"Tickler: North, accustomed, James, all his life, to three courses - to fish, flesh, and fowl - would think himself an absolute phenomenon, or miracle of man, were he to devote the remainder of his meals to potatoes and barley bannocks, pease-soup, macaroni, and the rest of the range of bloodless but sappy nature.  How he would be laughed at for his heroic resolution, if overheard by three million strapping Irish beggars, with their bowels yearning for potatoes and potheen!
"North: No quizzing, boys, of the old gentleman.  Talking of Sir Richard Phillips, I am sorry he is no longer - to my knowledge at least - the editor of a magazine.  In his hands the Monthly was a valuable periodical.  One met with information there, now-a-days I, at least, know not where to look for - and though the Knight's own scientific speculations were sometimes sufficiently absurd, they, for the most part, exhibited the working of a powerful and even original mind.
"Shepherd: I agree wi' him in thinkin' Sir Isaac Newton out o' his reckon' entirely about gravitation!  There's na sic things as a law o' gravitation.  What would be the use o't?  Wull ony body tell me, that an apple or a stane wudna fa' to the grun' without sic a law?  Sumphs that say sae!  They fa' to the grun' because they're heavy.
"North: I also liked Sir Richard's politics.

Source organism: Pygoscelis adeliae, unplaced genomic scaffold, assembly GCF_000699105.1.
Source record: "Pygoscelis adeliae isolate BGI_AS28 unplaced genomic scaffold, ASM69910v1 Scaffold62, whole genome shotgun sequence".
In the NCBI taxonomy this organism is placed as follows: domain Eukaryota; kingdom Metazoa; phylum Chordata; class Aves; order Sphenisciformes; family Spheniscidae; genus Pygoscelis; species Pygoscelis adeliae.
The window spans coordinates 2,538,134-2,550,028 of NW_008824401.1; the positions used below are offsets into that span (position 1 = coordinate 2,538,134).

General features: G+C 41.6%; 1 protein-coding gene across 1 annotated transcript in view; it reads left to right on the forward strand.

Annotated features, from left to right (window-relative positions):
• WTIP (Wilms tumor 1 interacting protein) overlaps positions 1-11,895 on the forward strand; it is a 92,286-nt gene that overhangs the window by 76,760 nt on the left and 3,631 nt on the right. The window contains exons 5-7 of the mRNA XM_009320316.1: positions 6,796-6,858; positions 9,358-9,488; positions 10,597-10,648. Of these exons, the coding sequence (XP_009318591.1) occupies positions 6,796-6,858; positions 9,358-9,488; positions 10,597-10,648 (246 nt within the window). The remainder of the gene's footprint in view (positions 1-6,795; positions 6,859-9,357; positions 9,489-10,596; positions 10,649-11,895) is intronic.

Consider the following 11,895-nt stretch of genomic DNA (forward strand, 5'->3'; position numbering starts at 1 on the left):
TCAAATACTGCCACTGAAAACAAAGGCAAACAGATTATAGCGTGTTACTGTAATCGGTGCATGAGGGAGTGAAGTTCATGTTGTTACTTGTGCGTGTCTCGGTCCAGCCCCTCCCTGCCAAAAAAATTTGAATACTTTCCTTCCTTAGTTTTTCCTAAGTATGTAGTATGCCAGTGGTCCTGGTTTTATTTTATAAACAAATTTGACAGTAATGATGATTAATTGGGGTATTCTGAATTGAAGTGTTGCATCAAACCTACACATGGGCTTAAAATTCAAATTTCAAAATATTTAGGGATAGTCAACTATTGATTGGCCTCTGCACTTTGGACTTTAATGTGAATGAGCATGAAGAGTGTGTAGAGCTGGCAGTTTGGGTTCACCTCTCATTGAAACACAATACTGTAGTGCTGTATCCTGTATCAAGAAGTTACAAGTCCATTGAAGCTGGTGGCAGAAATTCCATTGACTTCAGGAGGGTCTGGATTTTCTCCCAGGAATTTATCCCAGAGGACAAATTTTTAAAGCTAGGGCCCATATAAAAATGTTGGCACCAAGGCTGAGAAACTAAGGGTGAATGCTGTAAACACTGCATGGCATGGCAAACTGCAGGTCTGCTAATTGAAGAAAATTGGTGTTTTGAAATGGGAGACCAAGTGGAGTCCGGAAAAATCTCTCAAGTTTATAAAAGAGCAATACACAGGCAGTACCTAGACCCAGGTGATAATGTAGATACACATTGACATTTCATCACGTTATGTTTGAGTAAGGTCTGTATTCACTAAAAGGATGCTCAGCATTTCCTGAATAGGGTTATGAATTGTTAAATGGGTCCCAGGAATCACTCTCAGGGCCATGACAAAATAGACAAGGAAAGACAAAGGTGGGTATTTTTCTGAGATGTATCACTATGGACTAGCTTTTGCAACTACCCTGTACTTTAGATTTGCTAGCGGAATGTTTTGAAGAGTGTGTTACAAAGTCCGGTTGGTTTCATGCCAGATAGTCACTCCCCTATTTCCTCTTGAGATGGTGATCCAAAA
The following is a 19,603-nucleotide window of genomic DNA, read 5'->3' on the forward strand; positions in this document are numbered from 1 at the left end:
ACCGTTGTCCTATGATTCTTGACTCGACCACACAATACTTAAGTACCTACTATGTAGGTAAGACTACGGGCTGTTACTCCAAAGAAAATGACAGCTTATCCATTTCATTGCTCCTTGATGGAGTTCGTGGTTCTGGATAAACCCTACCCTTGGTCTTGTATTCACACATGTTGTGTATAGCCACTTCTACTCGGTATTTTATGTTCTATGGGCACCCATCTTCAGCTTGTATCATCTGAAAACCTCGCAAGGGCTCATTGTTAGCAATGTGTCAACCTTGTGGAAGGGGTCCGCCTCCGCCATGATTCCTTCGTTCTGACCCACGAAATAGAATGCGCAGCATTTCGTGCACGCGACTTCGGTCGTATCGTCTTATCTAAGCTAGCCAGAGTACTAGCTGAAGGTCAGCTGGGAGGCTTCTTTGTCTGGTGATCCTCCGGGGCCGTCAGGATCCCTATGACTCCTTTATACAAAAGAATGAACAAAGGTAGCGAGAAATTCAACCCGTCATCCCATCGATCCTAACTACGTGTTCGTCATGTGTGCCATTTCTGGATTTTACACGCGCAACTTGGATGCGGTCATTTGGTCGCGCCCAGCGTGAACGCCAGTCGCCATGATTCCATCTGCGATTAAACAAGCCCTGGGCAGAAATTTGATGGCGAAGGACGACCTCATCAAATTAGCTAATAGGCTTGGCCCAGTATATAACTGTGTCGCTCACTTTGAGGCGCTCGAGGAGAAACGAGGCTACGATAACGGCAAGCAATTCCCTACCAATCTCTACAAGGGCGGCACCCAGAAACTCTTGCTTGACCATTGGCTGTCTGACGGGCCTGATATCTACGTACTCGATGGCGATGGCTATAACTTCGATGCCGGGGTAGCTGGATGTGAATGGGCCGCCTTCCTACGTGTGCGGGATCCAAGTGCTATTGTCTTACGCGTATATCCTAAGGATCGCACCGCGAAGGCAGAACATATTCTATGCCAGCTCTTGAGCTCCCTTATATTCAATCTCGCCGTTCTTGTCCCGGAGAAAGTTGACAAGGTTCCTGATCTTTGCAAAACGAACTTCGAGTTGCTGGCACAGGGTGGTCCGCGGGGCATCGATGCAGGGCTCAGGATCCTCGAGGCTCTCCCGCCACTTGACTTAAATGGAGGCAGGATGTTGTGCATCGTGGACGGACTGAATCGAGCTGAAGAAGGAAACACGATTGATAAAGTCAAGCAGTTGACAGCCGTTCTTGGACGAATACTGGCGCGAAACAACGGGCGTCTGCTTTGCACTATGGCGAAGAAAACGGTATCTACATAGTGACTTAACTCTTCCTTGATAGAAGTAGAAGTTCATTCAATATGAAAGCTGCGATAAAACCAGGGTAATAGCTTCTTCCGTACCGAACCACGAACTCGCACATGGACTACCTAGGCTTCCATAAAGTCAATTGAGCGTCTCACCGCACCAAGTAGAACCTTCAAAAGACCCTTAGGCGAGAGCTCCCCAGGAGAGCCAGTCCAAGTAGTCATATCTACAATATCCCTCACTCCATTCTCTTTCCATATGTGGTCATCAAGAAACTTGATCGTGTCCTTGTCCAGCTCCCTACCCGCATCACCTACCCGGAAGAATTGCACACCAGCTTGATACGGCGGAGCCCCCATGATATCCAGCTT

"Shepherd: Haw!!
"North: He was consistent, James - and my mind is so constituted as always to connect together the ideas of consistency and conscientiousness.  In his criticisms of literature and the fine arts, he appeared to me generally to say what he thought the truth - and although sometimes manifestly swayed in his judgment on such matters, like almost all other men, by his political predilections, his pages were seldom if ever tainted with malignity, and on the whole, Dick was a fair foe.
"Tickler: He was the only editor, sir, that ever clearly saw the real faults and defects of Maga, and therefore, although he sometimes blamed, he never abused her."

-John Wilson (ed) - Noctes ambrosianæ (1854) - via Google Books

[Note: Sir Richard Phillips writings against the ideas of Sir Isaac Newton appear in the following:]
Phillips, Sir Richard, Twelve Essays on the Proximate Causes of the Phenomena of Nature developing new principles of Universal Causation, J&C Adlard, 1821
Phillips, Sir Richard, Four dialogues between an Oxford tutor and a disciple of the common-sense philosophy:relative to the proximate causes of material phenomena, Sherwood Jones & Co, 1824